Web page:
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Pinout of the ESP8266 SoC and ESP12E module

We are going to continue delving into the ESP8266 SoC from manufacturer Espressif. In this post, we will see the pinout scheme of the ESP8266 and ESP12E.

One of the first difficulties when using development boards based on the ESP8266 is obtaining their pinout scheme. Even more so because manufacturers do not maintain the same criteria when assigning the board pins to those of the ESP8266. This can lead to more than one headache.

That’s why it’s important to spend some time understanding the pins and hardware of the ESP8266. Because, even if the designations change on the development boards, they will always have in common the characteristics of the ESP8266, so that only by knowing the equivalence between the pins, we will be able to use any development board.

On the other hand, the ESP12E is the most widely used module with ESP8266 SoC in development boards. Understanding its pinout is closely related to understanding the ESP8266, disregarding pins that do not provide much value (internal).

Finally, understanding the pinout and hardware of the ESP8266 and the ESP12E will allow us to use them independently, without a development board. Although we will have to include our own electronics (resistors, dividers, voltage regulators).

So let’s start delving into the hardware of the ESP8266 and the ESP12E module, looking at their pinout, and then we will see some details of their hardware.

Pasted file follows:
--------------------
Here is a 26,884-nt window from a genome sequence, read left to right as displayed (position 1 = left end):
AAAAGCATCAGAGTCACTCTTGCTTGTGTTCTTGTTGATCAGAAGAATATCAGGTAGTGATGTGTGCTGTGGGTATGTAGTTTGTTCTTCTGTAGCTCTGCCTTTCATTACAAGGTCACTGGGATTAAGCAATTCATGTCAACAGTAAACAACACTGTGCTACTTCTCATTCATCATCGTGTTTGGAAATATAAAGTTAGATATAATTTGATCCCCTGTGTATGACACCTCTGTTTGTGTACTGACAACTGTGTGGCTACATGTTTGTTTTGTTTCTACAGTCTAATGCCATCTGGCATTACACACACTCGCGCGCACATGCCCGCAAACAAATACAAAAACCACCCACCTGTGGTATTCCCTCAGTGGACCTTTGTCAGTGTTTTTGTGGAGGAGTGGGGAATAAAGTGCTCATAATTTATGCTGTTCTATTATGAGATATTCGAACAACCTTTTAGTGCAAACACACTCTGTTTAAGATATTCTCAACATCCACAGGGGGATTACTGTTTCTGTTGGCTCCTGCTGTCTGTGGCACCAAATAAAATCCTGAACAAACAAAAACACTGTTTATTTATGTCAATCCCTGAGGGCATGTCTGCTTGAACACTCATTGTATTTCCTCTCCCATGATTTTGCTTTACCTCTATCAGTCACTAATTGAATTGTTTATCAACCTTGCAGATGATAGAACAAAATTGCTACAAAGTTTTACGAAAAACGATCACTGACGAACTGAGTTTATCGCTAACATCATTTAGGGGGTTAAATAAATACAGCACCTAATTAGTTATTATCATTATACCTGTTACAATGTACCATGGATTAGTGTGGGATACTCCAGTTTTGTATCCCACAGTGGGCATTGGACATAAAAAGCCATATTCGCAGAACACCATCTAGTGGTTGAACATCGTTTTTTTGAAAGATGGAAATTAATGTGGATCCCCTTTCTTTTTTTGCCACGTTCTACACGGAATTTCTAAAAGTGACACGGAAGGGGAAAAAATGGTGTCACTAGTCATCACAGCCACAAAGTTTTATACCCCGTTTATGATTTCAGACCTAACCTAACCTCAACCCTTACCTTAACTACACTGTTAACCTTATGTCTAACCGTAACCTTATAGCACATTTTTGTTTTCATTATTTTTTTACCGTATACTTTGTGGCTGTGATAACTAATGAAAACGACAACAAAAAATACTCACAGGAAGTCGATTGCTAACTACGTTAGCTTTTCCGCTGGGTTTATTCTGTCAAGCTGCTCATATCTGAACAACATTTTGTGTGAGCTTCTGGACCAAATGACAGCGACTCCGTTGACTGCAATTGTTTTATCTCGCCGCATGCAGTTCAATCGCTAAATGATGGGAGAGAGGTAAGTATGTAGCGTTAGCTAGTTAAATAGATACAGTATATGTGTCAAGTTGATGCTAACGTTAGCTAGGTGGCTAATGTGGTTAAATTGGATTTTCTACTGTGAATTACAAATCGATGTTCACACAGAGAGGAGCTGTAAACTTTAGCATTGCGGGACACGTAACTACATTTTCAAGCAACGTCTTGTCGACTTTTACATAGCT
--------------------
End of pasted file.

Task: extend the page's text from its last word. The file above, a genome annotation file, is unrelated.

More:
ESP8266 Pinout

Here is the pinout scheme of the ESP8266.


The ESP8266 has 32 available pins, of which 17 are GPIO, 1 is an ADC, and the rest are essentially related to the power supply and control of the ESP8266.

ESP12E Pinout

On the other hand, here is the pinout scheme of the ESP12E.


As we can see, the ESP12E has 22 pins. It maintains the 17 GPIO pins, the ADC pin, but reduces the power supply pins to 2 (Vcc and GND) and the control pins to CHIP_EN (turn on/off the ESP12E) and EXT_RSTB (to reset).

That is, in the ESP12E, we have most of the “important” pins of the SoC available, while the module is responsible for electrically connecting most of the power supply and control pins. This is one of the reasons for the success and high implementation of the ESP12E, as it offers us all the functions of the ESP8266. Other modules, for example, like the ESP01 or even the ESP12S, which do without some GPIO to have a smaller number of pins or a smaller size.

In the next post of the series on ESP8266 and ESP32, we will go into detail on the hardware of the ESP8266 and see the main differences with the usual Arduino models that integrate the ESP8266 and we will start their programming.